Summer loving is good but summer reading can be even better! I won’t waste your time with long explanations — I want to give you plenty of hours to spend reading! Add in a little loving when you can, and you will have a great summer.
Maya’s Notebook by Isabel Allende — a wonderful new novel from the great Isabel Allende, this book will have you crying buckets and laughing plenty, and thinking all the time: how could I survive something like this? what is the purpose of memory? what influences can I bring to bear on the young people in my life? how can I respect and learn from the old people in my life? So many great lines, descriptions, and characters, this is a book to underline and return to, and enjoy down to the very last page.
Bad Monkey by Carl Hiassen — yes, Hiassen is back, as raunchy and wild and incisive and topical as ever. Applying his journalistic eye for detail and his humanistic sense of outrage when things of the planet go way wrong, Hiassen takes on corruption in the Florida Keys and beyond. Never a dull moment and always a great ride.
Dad is Fat by Jim Gaffigan — I won’t guess his true weight but Dad is hilarious. For me, this book was a trip down memory lane, when life among the savages (young children) made me crazy, crazy in love and crazy in every other way. Peanut butter crackers for dinner, anyone? With baby carrots on the side, of course.
Letter to a Young Scientist by Edward O. Wilson — everything I ever wanted to know about ants and more. Inspiring in his enthusiasm, impressive in his intelligence, and engaging in his writing, this book is just the right length (short) and just the right tone (life is amazing), for a weekend spent in a lawn chair watching the grass grow and wondering about the lives teeming within its wildness.
The Moonstone by Wilkie Collins — best book ever. Enough said?
The Leopard by Giuseppe Tomasi di Lampedusa – decay and ruin, love and food, Sicily and need I say more?
The Sound of a Wild Snail Eating — everything I ever wanted to know about snails and life, and I promise you: this book will inspire and enthrall.
The Hidden Life of Deer by Elizabeth Marshall Thomas – Don’t hate the deer munching on your garden this summer, try to understand them. Thomas will take you to a new place of appreciation of this omnivorous (don’t believe what the nursery workers tell you – if hungry enough, there is nothing a deer won’t eat) creature populating gardens, parks, and woods everywhere.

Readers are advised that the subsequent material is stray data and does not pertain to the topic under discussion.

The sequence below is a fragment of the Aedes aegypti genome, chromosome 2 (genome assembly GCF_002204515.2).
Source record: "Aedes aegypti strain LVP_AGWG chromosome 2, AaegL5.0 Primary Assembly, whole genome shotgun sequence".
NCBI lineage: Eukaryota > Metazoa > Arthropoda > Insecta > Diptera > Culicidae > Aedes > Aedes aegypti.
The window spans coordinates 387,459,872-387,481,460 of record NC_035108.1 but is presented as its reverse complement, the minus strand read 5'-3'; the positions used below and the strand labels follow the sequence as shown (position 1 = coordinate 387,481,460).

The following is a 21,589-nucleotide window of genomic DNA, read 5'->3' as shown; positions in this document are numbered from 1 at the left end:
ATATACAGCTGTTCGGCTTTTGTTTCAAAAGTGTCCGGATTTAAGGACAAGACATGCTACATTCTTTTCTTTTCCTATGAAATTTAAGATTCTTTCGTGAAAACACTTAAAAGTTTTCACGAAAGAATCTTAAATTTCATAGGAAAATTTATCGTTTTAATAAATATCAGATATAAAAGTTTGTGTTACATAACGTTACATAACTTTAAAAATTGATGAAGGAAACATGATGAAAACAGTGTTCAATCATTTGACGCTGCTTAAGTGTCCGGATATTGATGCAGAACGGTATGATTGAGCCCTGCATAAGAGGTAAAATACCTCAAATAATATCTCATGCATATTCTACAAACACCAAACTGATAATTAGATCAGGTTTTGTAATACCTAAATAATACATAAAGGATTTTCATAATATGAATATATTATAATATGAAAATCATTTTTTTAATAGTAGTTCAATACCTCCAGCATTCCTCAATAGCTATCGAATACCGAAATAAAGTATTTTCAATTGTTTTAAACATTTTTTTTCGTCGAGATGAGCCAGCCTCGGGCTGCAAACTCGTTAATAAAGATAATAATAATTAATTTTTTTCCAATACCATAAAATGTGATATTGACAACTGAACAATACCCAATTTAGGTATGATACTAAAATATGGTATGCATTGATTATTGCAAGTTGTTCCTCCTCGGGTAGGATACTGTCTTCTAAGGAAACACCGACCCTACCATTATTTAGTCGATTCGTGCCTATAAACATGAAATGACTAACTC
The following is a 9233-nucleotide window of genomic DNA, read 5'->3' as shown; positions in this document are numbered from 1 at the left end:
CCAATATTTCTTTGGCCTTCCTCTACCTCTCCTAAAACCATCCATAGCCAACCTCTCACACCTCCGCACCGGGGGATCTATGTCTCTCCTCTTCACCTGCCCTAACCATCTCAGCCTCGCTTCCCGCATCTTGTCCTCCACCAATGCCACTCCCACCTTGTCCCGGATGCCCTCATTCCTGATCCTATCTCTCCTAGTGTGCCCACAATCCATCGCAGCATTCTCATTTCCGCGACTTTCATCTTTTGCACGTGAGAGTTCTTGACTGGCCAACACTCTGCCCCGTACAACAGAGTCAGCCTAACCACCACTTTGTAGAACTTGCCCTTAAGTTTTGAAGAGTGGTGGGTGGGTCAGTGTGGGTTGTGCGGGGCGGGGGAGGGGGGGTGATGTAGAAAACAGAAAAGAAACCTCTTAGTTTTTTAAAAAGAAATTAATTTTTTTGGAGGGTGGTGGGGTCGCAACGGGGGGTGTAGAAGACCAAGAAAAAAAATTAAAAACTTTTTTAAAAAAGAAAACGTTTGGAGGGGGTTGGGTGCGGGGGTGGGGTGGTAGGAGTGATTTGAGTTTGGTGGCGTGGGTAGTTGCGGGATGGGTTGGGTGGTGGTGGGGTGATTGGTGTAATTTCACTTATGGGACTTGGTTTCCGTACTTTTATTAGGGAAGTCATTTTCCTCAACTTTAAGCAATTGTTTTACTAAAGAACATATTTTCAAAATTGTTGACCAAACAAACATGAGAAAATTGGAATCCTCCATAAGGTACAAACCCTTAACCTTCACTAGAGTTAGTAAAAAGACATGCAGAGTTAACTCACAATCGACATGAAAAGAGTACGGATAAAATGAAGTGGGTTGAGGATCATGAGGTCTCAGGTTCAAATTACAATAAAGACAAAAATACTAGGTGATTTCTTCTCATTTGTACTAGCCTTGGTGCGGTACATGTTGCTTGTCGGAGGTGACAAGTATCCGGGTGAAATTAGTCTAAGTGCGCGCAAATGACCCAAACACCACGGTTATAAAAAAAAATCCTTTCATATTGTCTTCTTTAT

The Sailor from Gibraltar by Marguerite Duras – a woman in search of her lost lover, a man in search of meaning in his life (and love), the Mediterranean and heat and sex. Perfect for beach or bath.
My House in Umbria by William Trevor – a woman who writes romances must face reality to save people she loves, and those whom she has just met. Umbria, great food, beautiful old house, heat, love.
Anything by Louise Penny – and a new one coming out this summer! How the Light Gets In comes out in time for Labor Day. In the meantime, read everything else she’s ever written!
Anything by Andrea Camilleri – back to Italy, Sicily this time, with a grouchy detective and a beautiful backdrop and crimes to curl your brain around.
Fancy a trip to Istanbul but worried about the uprising? Go via any mysteries by Jason Goodwin — you’ll get plenty of the history and the sites to see (the cisterns, the Blue Mosque, the Hagia Sophia). Have I taken you back to mysteries? Yes, they are my weakness and if I can combine them with travel….perfection.
From Beirut to Jerusalem by Thomas L. Friedman — this book has aged well; it is never dated, although the politics by now are a bit historical. Never mind, the settings (and the conflicts?) are eternal.
In the Shadow of the Sun by Ryzard Kapucinski – another book by a journalist, the politics are fascinating but the people and the landscapes steal the book – a visit to Africa, up, down, and all around, that you will never forget.